— Tycho Brahe
Science quotes on:  |  Tycho Brahe (23)  |  Effect (133)  |  Jupiter (17)  |  Mars (26)  |  Observation (418)  |  Pleasure (98)  |  Saturn (10)  |  Star (251)  |  Supernova (7)  |  Venus (12)

There really are not any spheres in the heavens ... Those which have been devised by the experts to save the appearances exist only in the imagination, for the purpose of enabling the mind to conceive the motion which the heavenly bodies trace in their course and, by the aid of geometry, to determine the motion numerically through the use of arithmetic.
— Tycho Brahe
J. L. E. Dreyer (ed.), Opera Omnia (1913-29), Vol. 4, 222. Trans. Edward Rosen, 'Nicholas Copernicus', in Charles C. Gillispie (ed.), Dictionary of Scientific Biography (1971), Vol. 3, 409.
Science quotes on:  |  Planet (199)

Those who study the stars have God for a teacher.
— Tycho Brahe
Science quotes on:  |  Astronomer (50)  |  God (454)

When I had satisfied myself that no star of that kind had ever shone before, I was led into such perplexity by the unbelievability of the thing that I began to doubt the faith of my own eyes.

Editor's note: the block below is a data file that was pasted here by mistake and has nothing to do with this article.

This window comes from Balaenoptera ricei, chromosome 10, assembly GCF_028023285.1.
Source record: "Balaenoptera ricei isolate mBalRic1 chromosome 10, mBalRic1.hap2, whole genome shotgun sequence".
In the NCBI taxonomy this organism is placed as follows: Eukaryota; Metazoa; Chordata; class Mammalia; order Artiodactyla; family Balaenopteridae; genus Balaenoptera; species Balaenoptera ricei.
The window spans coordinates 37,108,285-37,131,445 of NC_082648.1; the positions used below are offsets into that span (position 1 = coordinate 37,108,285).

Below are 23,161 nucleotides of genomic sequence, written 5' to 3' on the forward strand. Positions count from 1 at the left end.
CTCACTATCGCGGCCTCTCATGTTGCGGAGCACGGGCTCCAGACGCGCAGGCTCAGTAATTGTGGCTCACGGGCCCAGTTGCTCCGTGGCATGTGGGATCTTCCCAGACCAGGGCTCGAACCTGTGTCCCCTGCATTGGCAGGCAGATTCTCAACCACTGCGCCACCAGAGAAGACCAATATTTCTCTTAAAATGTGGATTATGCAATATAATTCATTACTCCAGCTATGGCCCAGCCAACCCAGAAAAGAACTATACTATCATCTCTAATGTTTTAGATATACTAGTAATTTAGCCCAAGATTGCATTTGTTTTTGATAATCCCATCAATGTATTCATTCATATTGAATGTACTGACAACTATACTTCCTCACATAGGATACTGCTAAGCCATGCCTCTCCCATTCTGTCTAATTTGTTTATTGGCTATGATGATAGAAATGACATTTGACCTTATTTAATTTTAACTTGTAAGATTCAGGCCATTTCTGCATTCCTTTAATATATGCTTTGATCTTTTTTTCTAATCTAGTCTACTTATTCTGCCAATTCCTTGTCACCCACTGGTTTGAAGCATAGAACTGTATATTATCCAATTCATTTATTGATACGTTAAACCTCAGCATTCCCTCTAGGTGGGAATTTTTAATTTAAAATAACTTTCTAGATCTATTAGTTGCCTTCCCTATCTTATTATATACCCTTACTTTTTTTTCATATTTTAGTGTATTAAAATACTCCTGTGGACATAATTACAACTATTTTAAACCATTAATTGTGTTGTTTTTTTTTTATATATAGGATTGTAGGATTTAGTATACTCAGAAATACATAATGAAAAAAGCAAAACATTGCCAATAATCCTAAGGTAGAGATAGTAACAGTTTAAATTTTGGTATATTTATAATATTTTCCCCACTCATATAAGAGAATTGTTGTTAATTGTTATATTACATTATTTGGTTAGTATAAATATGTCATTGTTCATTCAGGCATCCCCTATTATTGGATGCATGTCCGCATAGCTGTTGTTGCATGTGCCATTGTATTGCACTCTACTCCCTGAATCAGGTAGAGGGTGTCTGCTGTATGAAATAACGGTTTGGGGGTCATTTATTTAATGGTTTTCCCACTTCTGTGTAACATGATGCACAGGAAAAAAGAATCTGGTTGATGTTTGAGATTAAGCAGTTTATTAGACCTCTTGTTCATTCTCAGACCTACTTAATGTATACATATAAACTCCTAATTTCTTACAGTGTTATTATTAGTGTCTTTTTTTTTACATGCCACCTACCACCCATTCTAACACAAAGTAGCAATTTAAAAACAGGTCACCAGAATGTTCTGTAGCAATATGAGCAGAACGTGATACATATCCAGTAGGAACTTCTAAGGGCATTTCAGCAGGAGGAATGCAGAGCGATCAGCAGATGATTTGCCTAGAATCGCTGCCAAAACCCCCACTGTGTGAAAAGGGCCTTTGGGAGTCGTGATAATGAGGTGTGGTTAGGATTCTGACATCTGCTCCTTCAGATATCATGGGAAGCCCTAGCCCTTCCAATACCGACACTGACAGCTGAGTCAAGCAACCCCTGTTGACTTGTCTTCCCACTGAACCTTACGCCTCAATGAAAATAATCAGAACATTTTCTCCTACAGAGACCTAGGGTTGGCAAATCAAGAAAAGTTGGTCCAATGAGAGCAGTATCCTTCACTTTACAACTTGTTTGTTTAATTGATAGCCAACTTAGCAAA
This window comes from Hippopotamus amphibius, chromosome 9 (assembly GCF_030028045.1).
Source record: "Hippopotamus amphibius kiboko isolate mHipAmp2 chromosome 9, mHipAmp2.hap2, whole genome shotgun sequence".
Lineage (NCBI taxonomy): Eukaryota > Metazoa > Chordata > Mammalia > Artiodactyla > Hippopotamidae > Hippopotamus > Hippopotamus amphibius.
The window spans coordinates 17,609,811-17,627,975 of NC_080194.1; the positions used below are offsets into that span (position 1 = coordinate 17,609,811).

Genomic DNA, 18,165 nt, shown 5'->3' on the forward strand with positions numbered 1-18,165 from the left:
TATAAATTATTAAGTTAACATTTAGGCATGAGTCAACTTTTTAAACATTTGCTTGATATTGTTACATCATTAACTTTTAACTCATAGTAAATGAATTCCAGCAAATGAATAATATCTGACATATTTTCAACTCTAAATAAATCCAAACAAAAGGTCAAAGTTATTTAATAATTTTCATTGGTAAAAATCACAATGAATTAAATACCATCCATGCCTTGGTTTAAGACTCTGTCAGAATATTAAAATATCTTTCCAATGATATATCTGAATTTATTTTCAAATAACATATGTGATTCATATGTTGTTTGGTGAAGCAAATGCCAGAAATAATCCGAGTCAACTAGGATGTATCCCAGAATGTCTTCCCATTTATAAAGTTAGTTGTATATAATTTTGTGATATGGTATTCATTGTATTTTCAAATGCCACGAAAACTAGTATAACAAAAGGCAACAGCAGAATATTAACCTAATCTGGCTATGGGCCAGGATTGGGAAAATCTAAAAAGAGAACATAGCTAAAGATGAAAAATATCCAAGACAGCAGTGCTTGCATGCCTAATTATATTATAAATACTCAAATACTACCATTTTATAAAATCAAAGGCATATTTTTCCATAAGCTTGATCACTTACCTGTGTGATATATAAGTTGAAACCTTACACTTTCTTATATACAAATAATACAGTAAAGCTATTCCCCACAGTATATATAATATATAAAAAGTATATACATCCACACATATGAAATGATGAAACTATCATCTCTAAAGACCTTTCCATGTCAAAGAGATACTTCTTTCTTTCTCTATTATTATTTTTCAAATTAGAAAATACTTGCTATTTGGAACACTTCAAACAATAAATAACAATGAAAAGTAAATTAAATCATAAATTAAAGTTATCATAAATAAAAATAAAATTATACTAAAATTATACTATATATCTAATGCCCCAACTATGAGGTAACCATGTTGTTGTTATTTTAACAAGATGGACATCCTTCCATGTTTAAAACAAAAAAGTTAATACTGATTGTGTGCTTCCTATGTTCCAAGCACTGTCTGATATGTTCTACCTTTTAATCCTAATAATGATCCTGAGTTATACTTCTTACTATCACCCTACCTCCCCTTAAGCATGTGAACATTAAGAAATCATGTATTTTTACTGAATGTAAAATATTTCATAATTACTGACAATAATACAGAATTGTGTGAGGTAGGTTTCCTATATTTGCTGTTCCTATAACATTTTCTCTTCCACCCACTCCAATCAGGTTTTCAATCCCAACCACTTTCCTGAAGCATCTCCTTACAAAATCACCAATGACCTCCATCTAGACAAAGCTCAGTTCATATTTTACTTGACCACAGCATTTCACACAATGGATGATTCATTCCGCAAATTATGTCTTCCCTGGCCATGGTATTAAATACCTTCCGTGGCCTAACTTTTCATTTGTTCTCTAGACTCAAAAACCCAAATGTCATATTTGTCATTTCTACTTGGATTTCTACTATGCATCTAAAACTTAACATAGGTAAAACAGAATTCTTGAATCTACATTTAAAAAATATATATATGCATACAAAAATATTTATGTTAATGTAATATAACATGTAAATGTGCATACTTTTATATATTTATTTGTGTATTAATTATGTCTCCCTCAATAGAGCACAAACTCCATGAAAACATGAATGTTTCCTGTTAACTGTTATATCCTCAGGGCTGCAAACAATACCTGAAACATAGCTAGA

— Tycho Brahe
Science quotes on:  |  Star (251)  |  Supernova (7)

[On the 11th day of November 1572], in the evening, after sunset, when, according to my habit, I was contemplating the stars in a clear sky, I noticed that a new and unusual star, surpassing all others in brilliancy, was shining almost directly over my head; and since I had, almost from boyhood, known all the stars of the heavens perfectly (there is no great difficulty in gaining that knowledge), it was quite evident to me that there had never before been any star in that place in the sky, even the smallest, to say nothing of a star so conspicuously bright as this. I was so astonished at this sight that I was not ashamed to doubt the trustworthiness of my own eyes. But when I observed that others, too, on having the place pointed out to them, could see that there was a star there, I had no further doubts. A miracle indeed, either the greatest of all that have occurred in the whole range of nature since the beginning of the world, or one certainly that is to be classed with those attested by the Holy Oracles.